Getting involved with the SWCC is a great way to hone your skills, to network, to add to your resumé, and it can be a lot of fun as well. If you’re interested in helping out on any of the committees or getting involved in any way, contact us and let us know what your interests are.
Best wishes for a bright new year.
SWCC Awards (Year Unknown)
On October 15, 2020, Canada marked the 50th anniversary of the invocation of the War Measures Act by Prime Minister Pierre Trudeau, in response to the kidnappings of James Cross and Pierre Laporte by the Front de libération du Québec. Historians and political scientists still argue about the necessity of Trudeau’s move, but the outcome of another event that happened that day is much less ambiguous – the founding of the Canadian Science Writers Association (CSWA), which has, of course, since morphed into the Science Writers and Communicators of Canada (SWCC).
The story of how the CSWA/SWCC came to be is told elsewhere on this site by Andy Visser-deVries who himself has played a large role in our organization’s history.
Over the past 50 years, the SWCC has grown into a nation-wide organization of almost 300 science communicators in print, radio, television, web, social media and more.
As our website notes, we include media professionals, communications officers in science and technology-related institutions, technical writers and educators – all of whom are involved in communicating science and technology to non-specialist audiences.
SWCC operates several national programs, including its annual conference, which highlights current science and technology issues and brings together scientists, engineers, journalists, communicators, educators, youth and interested citizens. Pre-COVID, the conference was held in a different Canadian city each year, while this year it went online for the first time. Whether virtual or geographical, the conference highlights local developments in science and technology and combines public forums and educational workshops to produce a serious focus on ways of communicating the importance of such developments to the Canadian public with the greatest impact.
Our 50th anniversary committee, led by new SWCC Board member Ki-Youn Kim, has a number of events and projects to mark the first 50 years of the SWCC lined-up, including:
Every two months, we will be releasing a new decade for our 50thAnniversary Yearbook, highlighting the growth of the organization and the scientific advances of the decade.
To bring our community closer, we will be hosting monthly social Coffee Klatches starting in November (details to follow). Come with a cup of coffee or even a glass of wine to chat with old and new friends in small online groups.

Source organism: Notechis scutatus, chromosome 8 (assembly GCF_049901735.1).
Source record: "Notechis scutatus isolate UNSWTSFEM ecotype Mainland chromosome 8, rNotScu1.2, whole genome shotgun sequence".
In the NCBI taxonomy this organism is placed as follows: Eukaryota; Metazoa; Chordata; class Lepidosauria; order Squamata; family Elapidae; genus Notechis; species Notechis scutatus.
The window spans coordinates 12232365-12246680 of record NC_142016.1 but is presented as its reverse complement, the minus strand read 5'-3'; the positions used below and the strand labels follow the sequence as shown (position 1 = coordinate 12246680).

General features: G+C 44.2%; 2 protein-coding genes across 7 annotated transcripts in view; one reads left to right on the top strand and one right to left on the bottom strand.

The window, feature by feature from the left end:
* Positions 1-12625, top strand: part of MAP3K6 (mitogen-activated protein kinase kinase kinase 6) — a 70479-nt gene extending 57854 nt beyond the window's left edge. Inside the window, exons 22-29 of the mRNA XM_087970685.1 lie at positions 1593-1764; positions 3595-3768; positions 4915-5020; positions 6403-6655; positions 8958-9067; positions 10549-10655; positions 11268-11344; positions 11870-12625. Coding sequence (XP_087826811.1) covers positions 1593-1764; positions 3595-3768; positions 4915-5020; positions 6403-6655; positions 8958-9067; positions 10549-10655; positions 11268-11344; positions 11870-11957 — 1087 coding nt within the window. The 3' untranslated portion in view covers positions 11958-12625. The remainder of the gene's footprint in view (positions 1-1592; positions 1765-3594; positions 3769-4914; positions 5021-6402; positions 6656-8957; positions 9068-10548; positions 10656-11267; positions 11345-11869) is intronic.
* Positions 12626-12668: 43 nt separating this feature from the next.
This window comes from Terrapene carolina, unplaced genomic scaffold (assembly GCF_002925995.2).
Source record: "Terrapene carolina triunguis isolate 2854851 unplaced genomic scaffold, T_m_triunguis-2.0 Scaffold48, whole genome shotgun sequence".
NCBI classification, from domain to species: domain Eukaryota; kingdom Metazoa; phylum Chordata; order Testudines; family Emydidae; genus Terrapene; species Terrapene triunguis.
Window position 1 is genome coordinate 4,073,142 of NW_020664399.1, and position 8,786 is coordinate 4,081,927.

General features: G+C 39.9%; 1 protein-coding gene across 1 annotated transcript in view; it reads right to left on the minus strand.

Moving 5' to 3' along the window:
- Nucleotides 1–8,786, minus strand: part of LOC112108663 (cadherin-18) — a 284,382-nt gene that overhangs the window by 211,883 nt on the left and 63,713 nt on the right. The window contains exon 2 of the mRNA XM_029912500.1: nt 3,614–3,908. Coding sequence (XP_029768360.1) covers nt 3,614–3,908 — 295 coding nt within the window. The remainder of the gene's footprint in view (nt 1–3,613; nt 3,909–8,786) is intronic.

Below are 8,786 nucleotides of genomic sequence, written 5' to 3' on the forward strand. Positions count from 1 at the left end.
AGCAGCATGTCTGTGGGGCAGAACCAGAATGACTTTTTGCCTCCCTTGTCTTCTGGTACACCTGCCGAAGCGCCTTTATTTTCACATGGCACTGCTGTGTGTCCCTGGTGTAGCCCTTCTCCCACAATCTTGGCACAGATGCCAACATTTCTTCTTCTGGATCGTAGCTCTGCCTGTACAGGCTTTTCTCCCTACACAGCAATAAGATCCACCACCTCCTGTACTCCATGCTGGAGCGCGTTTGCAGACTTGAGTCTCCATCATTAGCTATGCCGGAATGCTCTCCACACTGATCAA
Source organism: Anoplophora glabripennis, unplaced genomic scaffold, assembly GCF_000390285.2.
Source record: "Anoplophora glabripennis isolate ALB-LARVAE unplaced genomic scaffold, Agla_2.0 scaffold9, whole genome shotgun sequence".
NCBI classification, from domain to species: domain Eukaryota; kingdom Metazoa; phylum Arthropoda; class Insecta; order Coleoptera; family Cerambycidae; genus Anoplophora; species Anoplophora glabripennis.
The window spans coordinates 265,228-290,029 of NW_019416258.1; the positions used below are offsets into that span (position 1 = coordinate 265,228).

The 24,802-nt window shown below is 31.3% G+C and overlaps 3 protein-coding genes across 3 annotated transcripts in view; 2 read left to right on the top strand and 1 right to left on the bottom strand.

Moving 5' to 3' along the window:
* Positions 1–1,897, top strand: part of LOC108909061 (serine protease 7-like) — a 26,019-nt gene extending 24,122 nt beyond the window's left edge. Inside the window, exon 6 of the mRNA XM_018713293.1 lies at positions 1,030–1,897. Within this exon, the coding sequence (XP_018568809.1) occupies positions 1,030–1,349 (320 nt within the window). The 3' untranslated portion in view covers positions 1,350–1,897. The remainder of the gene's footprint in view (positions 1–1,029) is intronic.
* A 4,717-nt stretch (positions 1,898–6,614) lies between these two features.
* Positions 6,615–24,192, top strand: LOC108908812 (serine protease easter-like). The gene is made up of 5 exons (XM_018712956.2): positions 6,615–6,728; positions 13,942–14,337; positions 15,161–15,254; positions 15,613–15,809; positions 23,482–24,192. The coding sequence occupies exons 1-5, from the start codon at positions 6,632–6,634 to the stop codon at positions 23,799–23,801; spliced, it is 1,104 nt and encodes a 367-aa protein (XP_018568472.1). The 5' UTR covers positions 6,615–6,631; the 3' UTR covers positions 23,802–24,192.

Keep your skills sharp and knowledge up to date with online professional development workshops in new media, such as social media and podcasting, and much more.
In 2021, we will launch our special science communication lecture series, where we’ll host five trailblazers from the field to share their experiences and insights.
Towards the end of our celebration, we’ll reveal our new logo for the Science Writers & Communicators of Canada. Members will be able to order an exclusive enamel pin for the 50th Anniversary.
We’ll be updating you on plans through this website as well as e-mail, Facebook, LinkedIn, and Twitter. Also, feel free to share the celebration with the hashtag #SWCC50. If you’d like to volunteer some of your time or have any suggestions, please reach out to firstname.lastname@example.org
A big thank you to Ki-Youn and the other members of the 50th anniversary committee – Brigid Prouse, Cristian Zaelzer, Marina Rowbotham, Pippa Wysong and Tim Lougheed. Their energy, innovation and creativity epitomize the spirit of our organization over the past half-century.
It’s a great start to our next 50 years. Happy birthday, SWCC!
Dear SWCC members:
As you know, we recently held a membership vote to reconfirm changing the name of our organization to the Science Writers and Communicators of Canada and to ratify amendments to the Constitution and Bylaws.
Voting was open from August 1 to August 27. Sixty-six votes were cast (286 members were eligible to vote).
Question 1: Do you support the proposed name, Science Writers and Communicators of Canada?
In favour: 64
In favour: 64
Question 2: Do you support the proposed amendment to our Constitution and ByLaws?